Press release
from the British Committee for the Reunification of the Parthenon Marbles

This Monday 4th September, the Greek Minister of Culture George Voulgarakis, flies to Germany to accept, from the University of Heidelberg, a small piece of marble, only 10 cms. long, with a man's foot exquisitely carved in relief. It comes from a slab of the North Frieze of the Parthenon and makes an exact join with the rest of the slab in Athens. It is the first fragment from the Parthenon sculptures to return to Greece since, some 200 years ago, large parts of them were detached from the building by collectors from northern Europe. Lord Elgin, the British Ambassador to the Ottoman Empire which then ruled Greece is by far the best known of these, because of the size of his share, later to become the 'Elgin Marbles' in the British Museum.
The decision of Heidelberg to send this small piece back is important as another landmark in the new process of international cultural exchange and cooperation, between museums and even between governments, which has begun to sweep the world. In this case, the decision was taken not by politicians, but by academics who had carefully weighed up the artistic merits of the case. Heidelberg will receive, in return, the head of a small statue from the collection of a museum in Greece.
It was important enough, too, for the British Museum to have tried (too late) to persuade the University to go back on its undertaking to return the piece. They could feel the symbolic impact of this act, as no doubt could those other museums in France, Italy, Denmark, Austria and elsewhere in Germany who also hold larger or small pieces of the Marbles, acquired in the same period. Some of these have indicated that they too would return their fragments if the Elgin Marbles were to be reunited with their Athens counterparts, or have even taken initial steps to bring this about.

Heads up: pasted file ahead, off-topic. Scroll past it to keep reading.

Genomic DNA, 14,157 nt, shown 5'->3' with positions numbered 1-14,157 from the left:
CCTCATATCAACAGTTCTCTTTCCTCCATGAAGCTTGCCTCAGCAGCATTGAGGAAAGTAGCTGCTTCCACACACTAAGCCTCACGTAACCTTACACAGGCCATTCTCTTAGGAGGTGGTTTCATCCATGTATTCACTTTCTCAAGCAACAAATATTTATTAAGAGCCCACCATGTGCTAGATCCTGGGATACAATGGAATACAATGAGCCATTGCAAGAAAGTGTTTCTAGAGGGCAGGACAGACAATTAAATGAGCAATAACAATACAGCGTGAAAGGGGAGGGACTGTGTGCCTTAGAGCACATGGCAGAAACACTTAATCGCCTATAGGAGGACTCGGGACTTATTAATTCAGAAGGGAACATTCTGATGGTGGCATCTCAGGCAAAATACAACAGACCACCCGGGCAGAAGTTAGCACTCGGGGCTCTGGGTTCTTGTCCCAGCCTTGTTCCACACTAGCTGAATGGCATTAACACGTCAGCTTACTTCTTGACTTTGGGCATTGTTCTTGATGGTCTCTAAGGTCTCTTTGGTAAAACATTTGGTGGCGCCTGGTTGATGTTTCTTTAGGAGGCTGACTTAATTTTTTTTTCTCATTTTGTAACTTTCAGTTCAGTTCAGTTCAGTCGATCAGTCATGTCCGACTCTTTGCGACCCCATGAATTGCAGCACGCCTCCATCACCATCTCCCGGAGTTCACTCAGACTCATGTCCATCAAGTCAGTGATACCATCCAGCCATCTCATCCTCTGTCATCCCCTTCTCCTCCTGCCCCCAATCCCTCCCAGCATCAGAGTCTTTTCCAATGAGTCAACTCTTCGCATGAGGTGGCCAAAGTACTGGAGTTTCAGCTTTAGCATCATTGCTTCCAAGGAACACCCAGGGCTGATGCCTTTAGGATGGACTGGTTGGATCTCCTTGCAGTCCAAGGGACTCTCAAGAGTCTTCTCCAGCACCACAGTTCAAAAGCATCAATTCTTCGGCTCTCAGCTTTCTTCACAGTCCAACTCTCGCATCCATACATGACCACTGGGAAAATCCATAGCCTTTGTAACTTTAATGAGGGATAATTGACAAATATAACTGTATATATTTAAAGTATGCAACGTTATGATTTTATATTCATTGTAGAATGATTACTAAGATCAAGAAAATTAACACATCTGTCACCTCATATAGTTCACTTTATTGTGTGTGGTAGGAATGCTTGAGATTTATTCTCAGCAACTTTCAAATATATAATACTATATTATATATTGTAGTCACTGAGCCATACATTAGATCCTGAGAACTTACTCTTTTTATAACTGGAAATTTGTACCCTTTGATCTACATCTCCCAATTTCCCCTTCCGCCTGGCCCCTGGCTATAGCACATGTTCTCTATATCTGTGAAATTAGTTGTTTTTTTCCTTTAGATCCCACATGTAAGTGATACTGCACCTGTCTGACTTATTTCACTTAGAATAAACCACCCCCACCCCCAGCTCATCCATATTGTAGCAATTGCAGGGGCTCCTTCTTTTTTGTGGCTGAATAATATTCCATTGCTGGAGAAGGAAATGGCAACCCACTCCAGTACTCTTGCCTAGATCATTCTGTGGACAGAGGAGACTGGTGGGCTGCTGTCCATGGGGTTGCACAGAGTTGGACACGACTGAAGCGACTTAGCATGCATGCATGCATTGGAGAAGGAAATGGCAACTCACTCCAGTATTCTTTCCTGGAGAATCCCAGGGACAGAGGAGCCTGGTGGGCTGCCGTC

Only a few days before, two other carved reliefs which had left Greece more recently - in one case, as late as the 1990s - had been returned by the J. Paul Getty Museum in California, after they had been shown to be stolen goods. The case was different but, once again, the return came about through amicable consensus. The lesson for all holders of contested goods, public or private, is that friendly bilateral negotiation, in which moral and artistic as well as legal factors play a part, is apt to lead to a happier outcome than legalistic confrontation.